Sports have been cancelled around the world. Except here.
Sports of all types have been canceled around the world due to the coronavirus pandemic.
But not in Taiwan.
Taoyuan International Baseball Stadium echoed with the thwack of bats hitting balls on Thursday, as the Rakuten Monkeys clobbered the Uni Lions 15 to 3.
Taiwan is still playing ball.
“That is because we did a pretty good job on the pandemic prevention,” said Richard Wang, a Taiwanese broadcaster who provided live English-language commentary broadcast worldwide.
The numbers suggest he’s right.
As of Friday, Taiwan, with its population of around 24 million people, had detected only 395 cases of coronavirus and just six deaths.
On Tuesday, it also reached an important milestone. No new cases were reported that day, for the first time since March 9. Grand Hotel Taipei celebrated the achievement by spelling out the word “zero” in lights on the façade of the building.
Taiwan started moving to control the virus even before the first case was reported on the island on January 24.
Taiwanese officials began boarding and inspecting passengers for fever and pneumonia symptoms on flights from Wuhan, the original epicenter of the virus in China.
Within three weeks, more than 120 action items had been put in place by the island’s Central Epidemic Command Center, according to a list published by the Journal of the American Medical Association (JAMA).
Taiwan’s relative success battling the virus has allowed professional sports to be played, albeit with some adaptations. Human audiences aren’t allowed in the stadium for Thursday’s match-up. Instead, workers erected cardboard cut-outs and even mannequins in the stands.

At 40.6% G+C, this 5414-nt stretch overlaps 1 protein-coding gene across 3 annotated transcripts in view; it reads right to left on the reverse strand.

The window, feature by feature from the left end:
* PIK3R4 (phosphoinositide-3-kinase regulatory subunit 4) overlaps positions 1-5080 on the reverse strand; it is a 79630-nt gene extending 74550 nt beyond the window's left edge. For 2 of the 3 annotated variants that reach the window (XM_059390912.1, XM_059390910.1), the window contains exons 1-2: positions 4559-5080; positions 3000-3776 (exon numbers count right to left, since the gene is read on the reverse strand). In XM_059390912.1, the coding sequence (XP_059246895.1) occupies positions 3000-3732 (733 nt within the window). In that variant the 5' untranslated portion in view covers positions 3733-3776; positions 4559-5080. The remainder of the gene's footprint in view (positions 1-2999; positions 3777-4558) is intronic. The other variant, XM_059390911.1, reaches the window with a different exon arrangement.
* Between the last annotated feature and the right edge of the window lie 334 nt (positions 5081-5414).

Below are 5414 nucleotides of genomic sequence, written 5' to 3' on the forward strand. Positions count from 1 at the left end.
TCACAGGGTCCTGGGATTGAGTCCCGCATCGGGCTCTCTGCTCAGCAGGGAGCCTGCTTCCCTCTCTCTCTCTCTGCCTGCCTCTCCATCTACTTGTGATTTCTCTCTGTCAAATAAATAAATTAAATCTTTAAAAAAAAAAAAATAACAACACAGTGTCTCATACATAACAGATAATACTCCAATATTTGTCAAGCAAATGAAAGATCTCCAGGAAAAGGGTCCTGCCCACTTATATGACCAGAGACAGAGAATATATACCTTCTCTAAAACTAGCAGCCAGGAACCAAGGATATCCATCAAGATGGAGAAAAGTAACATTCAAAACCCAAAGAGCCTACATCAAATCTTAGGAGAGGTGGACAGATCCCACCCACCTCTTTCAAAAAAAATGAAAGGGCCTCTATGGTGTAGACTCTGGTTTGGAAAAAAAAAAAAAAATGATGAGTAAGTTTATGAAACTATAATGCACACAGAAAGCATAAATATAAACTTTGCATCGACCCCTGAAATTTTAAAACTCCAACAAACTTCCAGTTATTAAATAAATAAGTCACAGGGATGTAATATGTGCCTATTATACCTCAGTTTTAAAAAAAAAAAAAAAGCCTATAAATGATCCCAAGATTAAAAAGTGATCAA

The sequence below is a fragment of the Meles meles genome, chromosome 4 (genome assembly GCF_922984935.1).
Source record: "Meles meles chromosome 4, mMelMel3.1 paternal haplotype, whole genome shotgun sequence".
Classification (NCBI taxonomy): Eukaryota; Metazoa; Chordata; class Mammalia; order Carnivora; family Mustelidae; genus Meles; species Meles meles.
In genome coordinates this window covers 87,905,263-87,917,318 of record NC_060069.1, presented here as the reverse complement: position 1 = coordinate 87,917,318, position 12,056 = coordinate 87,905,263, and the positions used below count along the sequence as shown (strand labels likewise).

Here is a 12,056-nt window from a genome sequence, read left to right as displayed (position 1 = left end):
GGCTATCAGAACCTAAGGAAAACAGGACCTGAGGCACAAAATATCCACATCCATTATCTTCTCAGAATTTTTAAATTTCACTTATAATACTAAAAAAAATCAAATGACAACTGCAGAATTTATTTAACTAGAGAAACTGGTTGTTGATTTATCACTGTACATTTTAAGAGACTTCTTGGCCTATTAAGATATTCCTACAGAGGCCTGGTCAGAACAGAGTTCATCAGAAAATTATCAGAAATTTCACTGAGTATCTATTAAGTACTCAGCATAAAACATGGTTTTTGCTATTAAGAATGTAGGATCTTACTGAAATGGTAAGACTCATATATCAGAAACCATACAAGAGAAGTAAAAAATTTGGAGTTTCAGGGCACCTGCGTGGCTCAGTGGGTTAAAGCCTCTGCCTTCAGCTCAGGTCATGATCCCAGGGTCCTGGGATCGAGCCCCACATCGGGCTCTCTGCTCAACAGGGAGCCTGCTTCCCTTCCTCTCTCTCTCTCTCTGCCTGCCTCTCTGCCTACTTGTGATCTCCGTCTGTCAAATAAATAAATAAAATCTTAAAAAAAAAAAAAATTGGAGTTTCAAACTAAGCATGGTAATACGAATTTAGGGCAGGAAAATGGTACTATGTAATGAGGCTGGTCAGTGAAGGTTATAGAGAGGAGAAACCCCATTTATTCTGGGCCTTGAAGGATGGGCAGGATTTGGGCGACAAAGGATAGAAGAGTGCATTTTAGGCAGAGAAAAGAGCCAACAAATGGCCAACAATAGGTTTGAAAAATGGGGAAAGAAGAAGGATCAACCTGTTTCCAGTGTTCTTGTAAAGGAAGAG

“We obviously miss the audience,” Wang told CNN by videophone near the dugout before the game.
Baseball games in Taiwan, Japan and South Korea are usually incredibly noisy as cheerleaders dance to booming music and lead the crowds in singalongs.
In the age of coronavirus, it’s much more quiet. “But we still have the music on,” Wang said. They also have robot drummers.
Overlooking the field were four metal robots, complete with glowing eyes and swiveling heads. Armed with drum sticks, they banged snare drums throughout the game.
“The club got these robot figures that play the drums during the games,” Wang said. “We never saw that before. It’s fun!”
Another thing Taiwan has never done before is broadcast games for free to the world — in English.
“The only #LIVE Pro-baseball game on EARTH,” announced Eleven Sports Taiwan in a tweet before Thursday’s game, which was streamed live on the platform.
“We hope we can cheer up all the people who might be under the impact of coronavirus,” said Simone Kang, general manager of Eleven Sports Taiwan.
“Don’t feel sad … just watch Taiwan professional baseball.”
Eleven Sports Taiwan said they counted close to a million views during two games live-streamed in English this week.
Among those celebrating the start of Taiwan’s professional baseball season was Taiwanese President Tsai Ing-wen.
She posted a photo on Facebook of herself watching a league game with her cat.
“I really welcome everybody to enjoy our games especially when there’s no game in the States, no game in Japan, no game in Korea, no game anywhere!” said Wang.
“This is the only live sport you can have right now.”
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